British Association of Dermatologists and British Photodermatology Group Guidelines for the Safe and Effective Use of Psoralen–Ultraviolet A Therapy 2015

T.C. Ling; T.H. Clayton; J. Crawley; L.S. Exton; V. Goulden; S. Ibbotson; K. McKenna; M.F. Mohd Mustapa; L.E. Rhodes; R. Sarkany; R.S. Dawe

Disclosures

The British Journal of Dermatology. 2016;174(1):24-55. 

In This Article

Adverse Reactions to Psoralen–Ultraviolet A Therapy

Acute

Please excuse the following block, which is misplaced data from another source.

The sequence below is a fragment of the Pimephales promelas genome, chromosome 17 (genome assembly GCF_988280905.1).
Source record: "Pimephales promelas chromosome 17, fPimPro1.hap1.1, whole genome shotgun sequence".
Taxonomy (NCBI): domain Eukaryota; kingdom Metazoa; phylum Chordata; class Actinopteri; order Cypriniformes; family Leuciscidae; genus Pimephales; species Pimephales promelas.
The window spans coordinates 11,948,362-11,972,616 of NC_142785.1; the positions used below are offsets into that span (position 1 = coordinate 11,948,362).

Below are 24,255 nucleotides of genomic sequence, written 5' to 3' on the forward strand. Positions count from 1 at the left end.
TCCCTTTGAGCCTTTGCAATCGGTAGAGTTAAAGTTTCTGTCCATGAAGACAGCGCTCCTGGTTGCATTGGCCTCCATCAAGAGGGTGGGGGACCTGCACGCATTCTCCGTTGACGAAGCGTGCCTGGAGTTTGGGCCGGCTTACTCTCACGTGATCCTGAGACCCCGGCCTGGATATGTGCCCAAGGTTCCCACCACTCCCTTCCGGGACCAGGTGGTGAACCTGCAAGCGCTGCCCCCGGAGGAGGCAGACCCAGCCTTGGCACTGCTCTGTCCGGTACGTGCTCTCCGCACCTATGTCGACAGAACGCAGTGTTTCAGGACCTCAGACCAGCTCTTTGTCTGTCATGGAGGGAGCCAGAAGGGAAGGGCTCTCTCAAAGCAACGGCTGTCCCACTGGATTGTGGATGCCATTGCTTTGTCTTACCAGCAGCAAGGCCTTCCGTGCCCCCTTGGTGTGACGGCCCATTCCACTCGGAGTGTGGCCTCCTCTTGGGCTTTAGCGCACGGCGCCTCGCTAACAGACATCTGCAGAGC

Incidence of Acute Adverse Events. Both systemic and topical PUVA are generally well tolerated and the acute adverse effects of PUVA are reasonably well documented. The most common adverse effects are erythema and pruritus, and nausea associated with oral PUVA.[135,182] In one review the rates of acute adverse effects for systemic, bath, and hand and foot PUVA were 1·3% (n = 299 treatments), 1·3% (n = 1675 treatments) and 0·8% (n = 836 treatments), respectively.[183] Importantly, only one severe adverse event (SAE; severe nausea, vomiting and collapse) with oral PUVA was documented in that study (0·3% of treatments), no SAEs were recorded for bath or localized PUVA, and none was attributed to operator error. However, in one review of severe PUVA burns, all four patients had received an accidental overdose of UVA.[184]